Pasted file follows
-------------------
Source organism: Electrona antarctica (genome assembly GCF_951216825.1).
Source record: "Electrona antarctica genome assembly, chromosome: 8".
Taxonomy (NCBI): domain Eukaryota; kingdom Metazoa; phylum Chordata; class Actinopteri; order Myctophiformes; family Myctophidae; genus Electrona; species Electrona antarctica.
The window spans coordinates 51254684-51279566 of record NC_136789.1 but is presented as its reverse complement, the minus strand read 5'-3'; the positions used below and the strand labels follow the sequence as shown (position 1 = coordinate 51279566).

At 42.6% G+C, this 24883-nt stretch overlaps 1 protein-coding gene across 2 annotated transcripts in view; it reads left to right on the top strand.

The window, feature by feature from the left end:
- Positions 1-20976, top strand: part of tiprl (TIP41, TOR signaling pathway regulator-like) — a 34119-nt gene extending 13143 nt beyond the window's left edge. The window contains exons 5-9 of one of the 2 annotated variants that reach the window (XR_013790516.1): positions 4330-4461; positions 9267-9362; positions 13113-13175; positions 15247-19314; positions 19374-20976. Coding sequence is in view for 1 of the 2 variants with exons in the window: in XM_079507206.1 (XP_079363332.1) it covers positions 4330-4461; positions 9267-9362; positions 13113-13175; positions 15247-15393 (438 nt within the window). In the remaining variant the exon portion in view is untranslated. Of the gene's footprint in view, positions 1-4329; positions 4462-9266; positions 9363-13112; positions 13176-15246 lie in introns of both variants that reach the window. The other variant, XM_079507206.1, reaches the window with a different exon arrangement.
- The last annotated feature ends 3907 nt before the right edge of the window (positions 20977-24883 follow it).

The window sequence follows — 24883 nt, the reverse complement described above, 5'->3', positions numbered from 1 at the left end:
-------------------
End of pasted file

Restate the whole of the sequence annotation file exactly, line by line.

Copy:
Source organism: Electrona antarctica (genome assembly GCF_951216825.1).
Source record: "Electrona antarctica genome assembly, chromosome: 8".
Taxonomy (NCBI): domain Eukaryota; kingdom Metazoa; phylum Chordata; class Actinopteri; order Myctophiformes; family Myctophidae; genus Electrona; species Electrona antarctica.
The window spans coordinates 51254684-51279566 of record NC_136789.1 but is presented as its reverse complement, the minus strand read 5'-3'; the positions used below and the strand labels follow the sequence as shown (position 1 = coordinate 51279566).

At 42.6% G+C, this 24883-nt stretch overlaps 1 protein-coding gene across 2 annotated transcripts in view; it reads left to right on the top strand.

The window, feature by feature from the left end:
- Positions 1-20976, top strand: part of tiprl (TIP41, TOR signaling pathway regulator-like) — a 34119-nt gene extending 13143 nt beyond the window's left edge. The window contains exons 5-9 of one of the 2 annotated variants that reach the window (XR_013790516.1): positions 4330-4461; positions 9267-9362; positions 13113-13175; positions 15247-19314; positions 19374-20976. Coding sequence is in view for 1 of the 2 variants with exons in the window: in XM_079507206.1 (XP_079363332.1) it covers positions 4330-4461; positions 9267-9362; positions 13113-13175; positions 15247-15393 (438 nt within the window). In the remaining variant the exon portion in view is untranslated. Of the gene's footprint in view, positions 1-4329; positions 4462-9266; positions 9363-13112; positions 13176-15246 lie in introns of both variants that reach the window. The other variant, XM_079507206.1, reaches the window with a different exon arrangement.
- The last annotated feature ends 3907 nt before the right edge of the window (positions 20977-24883 follow it).

The window sequence follows — 24883 nt, the reverse complement described above, 5'->3', positions numbered from 1 at the left end: